We model a financial market in which companies engage in strategic financial reporting knowing that investors only pay attention to a randomly drawn sample from firms' reports and extrapolate from this sample. We investigate the extent to which stock prices differ from the fundamental values, assuming that companies must report all their activities but are otherwise free to disaggregate their reports as they wish. We show that no matter how large the samples considered by investors are, a monopolist can induce a price of its stock bounded away from the fundamental. Besides, increasing the number of companies competing to attract investors may exacerbate the mispricing of stocks.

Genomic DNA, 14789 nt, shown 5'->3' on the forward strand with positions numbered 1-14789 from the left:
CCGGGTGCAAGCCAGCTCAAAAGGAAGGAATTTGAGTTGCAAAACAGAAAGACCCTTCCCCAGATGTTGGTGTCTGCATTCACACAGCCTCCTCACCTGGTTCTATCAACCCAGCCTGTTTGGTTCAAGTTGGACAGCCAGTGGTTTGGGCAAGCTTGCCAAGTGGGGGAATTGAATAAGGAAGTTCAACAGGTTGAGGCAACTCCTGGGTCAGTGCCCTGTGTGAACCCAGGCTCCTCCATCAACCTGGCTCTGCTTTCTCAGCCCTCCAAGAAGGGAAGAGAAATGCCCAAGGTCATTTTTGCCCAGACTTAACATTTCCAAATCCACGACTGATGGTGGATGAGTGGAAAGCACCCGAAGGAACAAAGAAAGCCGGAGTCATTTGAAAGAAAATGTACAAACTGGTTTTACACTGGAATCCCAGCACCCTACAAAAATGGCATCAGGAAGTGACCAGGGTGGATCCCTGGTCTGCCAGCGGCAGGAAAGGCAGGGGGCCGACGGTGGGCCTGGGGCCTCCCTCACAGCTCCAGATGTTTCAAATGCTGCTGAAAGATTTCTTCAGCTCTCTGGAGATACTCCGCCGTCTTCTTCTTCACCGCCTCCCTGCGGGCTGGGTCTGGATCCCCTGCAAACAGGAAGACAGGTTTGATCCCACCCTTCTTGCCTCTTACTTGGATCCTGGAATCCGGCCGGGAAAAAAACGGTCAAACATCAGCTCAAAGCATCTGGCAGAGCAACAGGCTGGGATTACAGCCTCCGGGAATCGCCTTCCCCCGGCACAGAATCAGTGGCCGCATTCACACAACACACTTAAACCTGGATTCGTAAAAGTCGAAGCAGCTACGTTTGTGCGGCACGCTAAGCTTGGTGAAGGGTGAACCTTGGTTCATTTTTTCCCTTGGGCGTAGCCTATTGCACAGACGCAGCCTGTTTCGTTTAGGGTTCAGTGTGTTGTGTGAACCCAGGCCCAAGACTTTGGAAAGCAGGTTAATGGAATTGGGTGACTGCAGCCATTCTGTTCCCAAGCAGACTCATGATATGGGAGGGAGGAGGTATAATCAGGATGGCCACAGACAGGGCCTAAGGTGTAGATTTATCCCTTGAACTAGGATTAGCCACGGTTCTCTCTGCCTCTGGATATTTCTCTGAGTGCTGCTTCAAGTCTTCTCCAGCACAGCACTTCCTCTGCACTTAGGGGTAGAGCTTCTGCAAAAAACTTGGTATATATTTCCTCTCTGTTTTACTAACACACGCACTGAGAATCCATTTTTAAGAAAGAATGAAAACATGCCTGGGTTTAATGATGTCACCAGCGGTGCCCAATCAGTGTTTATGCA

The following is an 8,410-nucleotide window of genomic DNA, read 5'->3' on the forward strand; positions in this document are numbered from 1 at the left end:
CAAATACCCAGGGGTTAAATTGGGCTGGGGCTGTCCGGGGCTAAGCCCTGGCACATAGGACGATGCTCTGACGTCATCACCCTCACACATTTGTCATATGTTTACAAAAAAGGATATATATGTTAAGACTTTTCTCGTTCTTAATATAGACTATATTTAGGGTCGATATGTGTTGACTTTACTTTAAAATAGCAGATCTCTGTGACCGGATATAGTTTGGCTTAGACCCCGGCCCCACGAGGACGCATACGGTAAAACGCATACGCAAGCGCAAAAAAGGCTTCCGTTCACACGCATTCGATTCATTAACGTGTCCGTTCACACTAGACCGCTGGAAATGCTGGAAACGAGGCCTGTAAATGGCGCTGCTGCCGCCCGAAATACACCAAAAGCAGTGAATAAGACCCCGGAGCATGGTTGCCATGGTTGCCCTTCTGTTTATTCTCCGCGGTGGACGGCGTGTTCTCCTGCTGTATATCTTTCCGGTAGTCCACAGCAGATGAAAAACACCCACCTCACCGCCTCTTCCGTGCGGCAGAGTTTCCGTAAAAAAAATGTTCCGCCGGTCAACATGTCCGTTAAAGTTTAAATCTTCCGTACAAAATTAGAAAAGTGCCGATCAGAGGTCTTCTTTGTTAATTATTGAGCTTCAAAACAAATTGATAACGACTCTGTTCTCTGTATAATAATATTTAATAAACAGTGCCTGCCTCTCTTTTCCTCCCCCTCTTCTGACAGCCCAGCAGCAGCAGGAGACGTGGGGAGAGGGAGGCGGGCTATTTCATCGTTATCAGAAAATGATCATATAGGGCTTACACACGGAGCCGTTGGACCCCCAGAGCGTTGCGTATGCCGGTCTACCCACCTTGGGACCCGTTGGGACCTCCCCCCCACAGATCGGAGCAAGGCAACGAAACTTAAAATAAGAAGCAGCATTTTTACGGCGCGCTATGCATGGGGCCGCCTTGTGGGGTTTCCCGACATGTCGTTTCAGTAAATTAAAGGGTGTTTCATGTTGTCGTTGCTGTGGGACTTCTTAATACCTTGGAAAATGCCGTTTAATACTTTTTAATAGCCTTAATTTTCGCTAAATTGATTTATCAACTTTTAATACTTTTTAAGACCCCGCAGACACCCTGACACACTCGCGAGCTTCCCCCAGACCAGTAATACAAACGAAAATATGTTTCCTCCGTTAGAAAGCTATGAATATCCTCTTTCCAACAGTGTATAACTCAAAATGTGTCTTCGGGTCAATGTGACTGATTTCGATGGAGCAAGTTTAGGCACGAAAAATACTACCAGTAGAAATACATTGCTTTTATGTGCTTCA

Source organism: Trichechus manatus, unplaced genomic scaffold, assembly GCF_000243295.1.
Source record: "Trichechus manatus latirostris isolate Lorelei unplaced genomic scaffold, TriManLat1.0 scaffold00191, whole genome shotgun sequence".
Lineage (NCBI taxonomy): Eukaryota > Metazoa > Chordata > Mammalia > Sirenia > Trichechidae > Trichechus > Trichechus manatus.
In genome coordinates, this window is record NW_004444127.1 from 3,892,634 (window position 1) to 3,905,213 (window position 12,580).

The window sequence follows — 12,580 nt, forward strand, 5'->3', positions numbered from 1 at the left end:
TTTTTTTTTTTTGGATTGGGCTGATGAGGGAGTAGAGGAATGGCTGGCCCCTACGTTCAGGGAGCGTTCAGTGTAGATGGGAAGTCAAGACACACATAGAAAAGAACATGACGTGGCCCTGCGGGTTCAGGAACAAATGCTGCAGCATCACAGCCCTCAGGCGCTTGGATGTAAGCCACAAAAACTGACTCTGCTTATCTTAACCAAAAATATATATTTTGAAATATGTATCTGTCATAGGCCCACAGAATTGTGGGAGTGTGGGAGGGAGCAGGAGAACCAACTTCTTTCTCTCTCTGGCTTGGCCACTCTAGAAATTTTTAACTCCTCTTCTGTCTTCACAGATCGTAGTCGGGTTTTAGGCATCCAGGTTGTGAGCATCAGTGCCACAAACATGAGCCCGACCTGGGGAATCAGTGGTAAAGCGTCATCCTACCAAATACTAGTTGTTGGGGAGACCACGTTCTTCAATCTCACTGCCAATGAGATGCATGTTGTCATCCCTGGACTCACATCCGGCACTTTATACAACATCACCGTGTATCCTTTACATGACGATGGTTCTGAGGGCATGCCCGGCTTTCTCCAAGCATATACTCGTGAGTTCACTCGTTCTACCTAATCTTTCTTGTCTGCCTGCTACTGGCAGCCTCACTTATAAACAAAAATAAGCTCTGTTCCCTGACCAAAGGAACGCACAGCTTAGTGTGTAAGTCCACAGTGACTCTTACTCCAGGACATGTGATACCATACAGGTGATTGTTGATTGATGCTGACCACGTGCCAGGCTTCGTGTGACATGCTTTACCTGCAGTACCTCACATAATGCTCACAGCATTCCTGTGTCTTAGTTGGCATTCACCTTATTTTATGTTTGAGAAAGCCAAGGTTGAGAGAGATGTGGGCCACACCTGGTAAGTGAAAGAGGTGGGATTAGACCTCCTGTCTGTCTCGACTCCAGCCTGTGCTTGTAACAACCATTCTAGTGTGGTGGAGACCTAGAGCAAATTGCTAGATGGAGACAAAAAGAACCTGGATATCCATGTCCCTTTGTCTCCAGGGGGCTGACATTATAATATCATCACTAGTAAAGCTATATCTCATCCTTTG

Extrapolation; efficient market hypothesis; competition; sophistication; financial reporting;
- C72: Noncooperative Games
- G14: Information and Market Efficiency • Event Studies • Insider Trading
Milo Bianchi, and Philippe Jehiel, “Financial reporting and market efficiency with extrapolative investors”, Journal of Economic Theory, vol. 157, May 2015, pp. 842–878.
Journal of Economic Theory, vol. 157, May 2015, pp. 842–878